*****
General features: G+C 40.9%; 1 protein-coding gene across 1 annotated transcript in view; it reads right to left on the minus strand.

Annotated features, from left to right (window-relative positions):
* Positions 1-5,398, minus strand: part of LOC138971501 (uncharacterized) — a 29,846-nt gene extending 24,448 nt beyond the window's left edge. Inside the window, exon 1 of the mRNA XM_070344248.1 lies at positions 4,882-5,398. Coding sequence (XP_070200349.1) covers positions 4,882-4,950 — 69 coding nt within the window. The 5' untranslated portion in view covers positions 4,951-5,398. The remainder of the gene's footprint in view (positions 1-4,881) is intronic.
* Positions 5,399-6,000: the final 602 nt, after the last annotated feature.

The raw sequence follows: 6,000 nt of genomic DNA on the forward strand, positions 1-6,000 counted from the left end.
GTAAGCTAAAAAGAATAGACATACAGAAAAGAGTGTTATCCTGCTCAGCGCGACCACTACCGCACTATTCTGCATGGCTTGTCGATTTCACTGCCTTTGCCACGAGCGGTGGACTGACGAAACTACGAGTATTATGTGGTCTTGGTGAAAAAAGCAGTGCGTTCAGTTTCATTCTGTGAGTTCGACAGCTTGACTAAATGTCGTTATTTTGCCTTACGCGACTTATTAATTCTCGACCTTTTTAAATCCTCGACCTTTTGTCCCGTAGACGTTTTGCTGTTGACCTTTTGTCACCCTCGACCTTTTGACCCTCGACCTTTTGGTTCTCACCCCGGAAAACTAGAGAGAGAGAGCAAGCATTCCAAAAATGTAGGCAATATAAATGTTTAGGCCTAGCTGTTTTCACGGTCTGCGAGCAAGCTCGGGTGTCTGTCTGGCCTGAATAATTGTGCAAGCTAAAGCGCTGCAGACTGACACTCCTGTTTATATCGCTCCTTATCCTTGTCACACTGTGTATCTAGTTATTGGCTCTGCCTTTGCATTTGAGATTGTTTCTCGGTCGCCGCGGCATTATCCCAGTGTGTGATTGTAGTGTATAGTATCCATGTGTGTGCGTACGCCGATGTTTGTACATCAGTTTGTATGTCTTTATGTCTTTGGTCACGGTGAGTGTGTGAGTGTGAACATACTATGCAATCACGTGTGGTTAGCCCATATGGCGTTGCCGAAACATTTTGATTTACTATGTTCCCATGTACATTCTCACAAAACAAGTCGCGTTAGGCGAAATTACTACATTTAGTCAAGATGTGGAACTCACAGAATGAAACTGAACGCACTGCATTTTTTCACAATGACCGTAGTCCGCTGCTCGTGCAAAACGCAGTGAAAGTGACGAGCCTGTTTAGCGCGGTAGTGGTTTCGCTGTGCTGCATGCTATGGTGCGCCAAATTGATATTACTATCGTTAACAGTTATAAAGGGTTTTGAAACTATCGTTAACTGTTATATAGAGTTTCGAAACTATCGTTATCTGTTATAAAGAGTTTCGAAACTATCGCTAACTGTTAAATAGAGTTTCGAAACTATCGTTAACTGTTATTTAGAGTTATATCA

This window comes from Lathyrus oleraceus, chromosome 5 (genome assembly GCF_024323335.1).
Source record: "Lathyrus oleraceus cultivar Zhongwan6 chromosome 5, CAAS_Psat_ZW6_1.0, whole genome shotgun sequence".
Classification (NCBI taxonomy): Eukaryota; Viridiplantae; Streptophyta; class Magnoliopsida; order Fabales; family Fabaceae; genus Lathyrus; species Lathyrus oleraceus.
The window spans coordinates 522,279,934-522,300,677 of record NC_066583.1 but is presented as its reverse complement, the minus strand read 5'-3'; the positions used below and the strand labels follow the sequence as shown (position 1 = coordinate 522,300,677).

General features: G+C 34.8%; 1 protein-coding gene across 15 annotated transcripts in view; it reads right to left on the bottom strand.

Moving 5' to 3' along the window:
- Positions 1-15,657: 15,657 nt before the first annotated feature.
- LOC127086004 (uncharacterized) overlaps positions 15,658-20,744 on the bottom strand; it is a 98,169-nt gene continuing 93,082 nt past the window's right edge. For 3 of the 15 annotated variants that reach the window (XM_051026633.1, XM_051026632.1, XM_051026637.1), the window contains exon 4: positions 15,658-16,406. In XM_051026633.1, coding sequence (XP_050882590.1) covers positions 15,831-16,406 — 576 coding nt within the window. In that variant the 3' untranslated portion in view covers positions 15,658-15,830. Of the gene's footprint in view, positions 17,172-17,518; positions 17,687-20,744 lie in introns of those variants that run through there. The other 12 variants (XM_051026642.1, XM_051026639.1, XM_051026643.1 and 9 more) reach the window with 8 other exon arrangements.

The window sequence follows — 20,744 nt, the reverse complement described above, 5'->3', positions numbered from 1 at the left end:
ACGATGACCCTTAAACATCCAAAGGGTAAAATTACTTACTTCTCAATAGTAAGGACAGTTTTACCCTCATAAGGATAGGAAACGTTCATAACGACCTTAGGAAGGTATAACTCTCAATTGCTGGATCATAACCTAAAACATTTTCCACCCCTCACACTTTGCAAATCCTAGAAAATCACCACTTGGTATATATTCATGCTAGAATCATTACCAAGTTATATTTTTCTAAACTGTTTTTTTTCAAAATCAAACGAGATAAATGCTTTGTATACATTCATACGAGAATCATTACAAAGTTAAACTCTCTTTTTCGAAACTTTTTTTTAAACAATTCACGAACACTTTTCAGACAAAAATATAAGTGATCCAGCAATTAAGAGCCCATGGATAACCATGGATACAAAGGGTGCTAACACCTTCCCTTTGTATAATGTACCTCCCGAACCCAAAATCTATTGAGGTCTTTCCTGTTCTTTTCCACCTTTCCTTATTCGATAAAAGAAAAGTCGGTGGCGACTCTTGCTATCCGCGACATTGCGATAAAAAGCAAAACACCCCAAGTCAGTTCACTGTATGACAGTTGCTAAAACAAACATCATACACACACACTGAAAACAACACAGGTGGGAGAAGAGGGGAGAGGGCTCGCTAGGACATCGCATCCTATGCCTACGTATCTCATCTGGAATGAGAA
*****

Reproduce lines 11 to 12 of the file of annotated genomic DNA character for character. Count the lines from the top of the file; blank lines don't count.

General features: G+C 34.8%; 1 protein-coding gene across 15 annotated transcripts in view; it reads right to left on the bottom strand.

Moving 5' to 3' along the window: